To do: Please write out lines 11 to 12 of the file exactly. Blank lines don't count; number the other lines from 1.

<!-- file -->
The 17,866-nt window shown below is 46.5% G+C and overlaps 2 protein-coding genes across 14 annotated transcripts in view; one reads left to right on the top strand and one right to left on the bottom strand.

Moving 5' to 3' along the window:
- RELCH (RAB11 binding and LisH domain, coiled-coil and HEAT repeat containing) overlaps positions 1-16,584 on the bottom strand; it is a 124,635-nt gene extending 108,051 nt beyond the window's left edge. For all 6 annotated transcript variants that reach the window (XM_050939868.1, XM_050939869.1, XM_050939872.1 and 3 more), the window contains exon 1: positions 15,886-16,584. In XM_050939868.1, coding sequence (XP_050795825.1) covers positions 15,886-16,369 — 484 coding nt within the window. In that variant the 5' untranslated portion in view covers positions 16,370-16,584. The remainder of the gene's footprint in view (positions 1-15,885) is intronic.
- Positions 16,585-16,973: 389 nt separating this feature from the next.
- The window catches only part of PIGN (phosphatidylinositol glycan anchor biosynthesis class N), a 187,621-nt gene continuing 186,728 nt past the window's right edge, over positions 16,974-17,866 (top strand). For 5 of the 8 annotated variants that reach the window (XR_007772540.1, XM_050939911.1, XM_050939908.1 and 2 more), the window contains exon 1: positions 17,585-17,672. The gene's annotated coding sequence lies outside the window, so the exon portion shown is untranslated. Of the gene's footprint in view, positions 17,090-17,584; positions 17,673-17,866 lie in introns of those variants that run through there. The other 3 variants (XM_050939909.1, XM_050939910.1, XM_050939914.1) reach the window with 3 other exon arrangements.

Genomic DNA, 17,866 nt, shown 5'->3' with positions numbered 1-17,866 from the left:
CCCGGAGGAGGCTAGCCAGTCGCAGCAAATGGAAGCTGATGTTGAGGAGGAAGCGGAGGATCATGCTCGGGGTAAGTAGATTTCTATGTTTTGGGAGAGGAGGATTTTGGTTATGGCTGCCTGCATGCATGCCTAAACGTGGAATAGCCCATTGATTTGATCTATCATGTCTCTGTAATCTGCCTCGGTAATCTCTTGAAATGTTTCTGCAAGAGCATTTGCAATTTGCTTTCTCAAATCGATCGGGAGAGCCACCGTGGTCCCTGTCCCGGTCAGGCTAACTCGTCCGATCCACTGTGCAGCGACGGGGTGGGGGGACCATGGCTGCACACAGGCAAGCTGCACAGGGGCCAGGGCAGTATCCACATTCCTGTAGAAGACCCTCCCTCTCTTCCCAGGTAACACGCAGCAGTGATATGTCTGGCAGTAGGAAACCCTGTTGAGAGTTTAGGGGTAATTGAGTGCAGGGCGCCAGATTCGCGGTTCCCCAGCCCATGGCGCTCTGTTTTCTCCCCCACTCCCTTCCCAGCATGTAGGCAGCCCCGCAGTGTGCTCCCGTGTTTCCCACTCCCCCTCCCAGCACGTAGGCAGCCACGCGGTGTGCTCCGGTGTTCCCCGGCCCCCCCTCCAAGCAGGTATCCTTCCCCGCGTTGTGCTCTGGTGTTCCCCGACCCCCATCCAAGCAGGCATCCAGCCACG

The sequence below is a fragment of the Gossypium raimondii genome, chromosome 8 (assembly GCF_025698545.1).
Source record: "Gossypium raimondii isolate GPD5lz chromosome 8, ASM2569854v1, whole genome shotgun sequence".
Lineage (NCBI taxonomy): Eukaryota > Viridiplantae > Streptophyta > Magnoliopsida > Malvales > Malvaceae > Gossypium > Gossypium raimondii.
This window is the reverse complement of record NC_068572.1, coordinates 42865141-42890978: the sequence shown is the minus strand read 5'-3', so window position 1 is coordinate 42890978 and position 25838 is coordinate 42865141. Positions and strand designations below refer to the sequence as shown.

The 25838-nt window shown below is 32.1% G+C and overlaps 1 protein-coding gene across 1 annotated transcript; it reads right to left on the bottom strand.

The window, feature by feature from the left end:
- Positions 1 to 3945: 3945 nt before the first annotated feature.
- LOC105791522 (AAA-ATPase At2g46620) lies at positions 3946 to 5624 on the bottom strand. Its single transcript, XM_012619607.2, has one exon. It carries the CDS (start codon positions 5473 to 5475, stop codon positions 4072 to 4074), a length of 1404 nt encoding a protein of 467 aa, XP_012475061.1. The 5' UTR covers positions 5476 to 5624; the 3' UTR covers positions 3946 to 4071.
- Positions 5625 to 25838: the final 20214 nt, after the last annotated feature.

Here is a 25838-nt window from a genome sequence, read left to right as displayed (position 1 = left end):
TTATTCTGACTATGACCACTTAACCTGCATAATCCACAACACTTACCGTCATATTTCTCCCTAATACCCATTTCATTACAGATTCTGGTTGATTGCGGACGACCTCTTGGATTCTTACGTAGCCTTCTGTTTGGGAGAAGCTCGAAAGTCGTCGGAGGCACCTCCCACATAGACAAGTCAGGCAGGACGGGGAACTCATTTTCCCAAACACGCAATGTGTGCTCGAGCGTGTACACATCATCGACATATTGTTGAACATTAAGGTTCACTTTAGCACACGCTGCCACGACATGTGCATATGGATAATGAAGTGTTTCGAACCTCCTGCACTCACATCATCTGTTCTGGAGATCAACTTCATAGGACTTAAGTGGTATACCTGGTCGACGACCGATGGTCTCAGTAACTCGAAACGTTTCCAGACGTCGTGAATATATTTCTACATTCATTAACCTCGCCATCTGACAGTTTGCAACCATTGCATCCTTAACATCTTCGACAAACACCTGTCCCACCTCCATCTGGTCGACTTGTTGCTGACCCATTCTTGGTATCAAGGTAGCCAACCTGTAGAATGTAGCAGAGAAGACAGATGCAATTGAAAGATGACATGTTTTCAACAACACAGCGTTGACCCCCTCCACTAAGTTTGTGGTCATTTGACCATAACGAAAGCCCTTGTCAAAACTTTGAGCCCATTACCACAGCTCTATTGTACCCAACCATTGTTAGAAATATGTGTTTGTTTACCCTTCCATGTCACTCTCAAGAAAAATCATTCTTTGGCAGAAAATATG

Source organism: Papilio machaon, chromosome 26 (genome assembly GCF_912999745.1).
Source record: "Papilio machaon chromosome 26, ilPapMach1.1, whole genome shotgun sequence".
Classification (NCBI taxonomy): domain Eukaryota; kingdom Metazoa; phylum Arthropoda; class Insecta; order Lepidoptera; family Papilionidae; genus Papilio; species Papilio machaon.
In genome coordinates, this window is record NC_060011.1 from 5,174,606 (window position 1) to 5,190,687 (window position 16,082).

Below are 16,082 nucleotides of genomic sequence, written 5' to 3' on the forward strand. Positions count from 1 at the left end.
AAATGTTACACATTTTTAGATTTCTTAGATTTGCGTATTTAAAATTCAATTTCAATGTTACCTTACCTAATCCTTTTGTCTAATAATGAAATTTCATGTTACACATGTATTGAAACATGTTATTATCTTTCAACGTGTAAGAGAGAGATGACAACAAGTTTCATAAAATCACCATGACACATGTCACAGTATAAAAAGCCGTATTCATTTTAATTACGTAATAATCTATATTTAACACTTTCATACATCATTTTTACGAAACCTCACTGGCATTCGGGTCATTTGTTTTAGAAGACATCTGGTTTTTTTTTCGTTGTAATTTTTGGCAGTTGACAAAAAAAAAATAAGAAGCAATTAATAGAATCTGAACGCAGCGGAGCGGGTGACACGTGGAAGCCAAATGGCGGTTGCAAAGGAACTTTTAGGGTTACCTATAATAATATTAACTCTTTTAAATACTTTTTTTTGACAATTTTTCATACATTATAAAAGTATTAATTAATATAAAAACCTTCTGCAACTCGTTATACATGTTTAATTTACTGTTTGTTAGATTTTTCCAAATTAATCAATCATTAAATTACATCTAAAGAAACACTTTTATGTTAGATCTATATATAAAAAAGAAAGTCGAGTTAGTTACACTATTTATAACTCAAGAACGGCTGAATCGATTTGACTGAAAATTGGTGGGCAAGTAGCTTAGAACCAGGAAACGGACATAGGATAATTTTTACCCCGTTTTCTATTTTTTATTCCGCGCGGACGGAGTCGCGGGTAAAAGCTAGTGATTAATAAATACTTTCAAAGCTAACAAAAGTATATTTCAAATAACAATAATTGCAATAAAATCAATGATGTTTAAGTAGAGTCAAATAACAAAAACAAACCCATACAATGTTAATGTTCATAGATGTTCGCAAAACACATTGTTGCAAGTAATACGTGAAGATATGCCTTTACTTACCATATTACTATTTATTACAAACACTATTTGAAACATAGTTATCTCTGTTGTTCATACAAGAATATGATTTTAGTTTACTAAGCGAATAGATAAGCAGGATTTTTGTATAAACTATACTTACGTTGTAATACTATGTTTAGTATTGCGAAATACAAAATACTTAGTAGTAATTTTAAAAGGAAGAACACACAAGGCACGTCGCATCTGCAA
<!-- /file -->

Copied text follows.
This window is the reverse complement of record NC_068572.1, coordinates 42865141-42890978: the sequence shown is the minus strand read 5'-3', so window position 1 is coordinate 42890978 and position 25838 is coordinate 42865141. Positions and strand designations below refer to the sequence as shown.

The 25838-nt window shown below is 32.1% G+C and overlaps 1 protein-coding gene across 1 annotated transcript; it reads right to left on the bottom strand.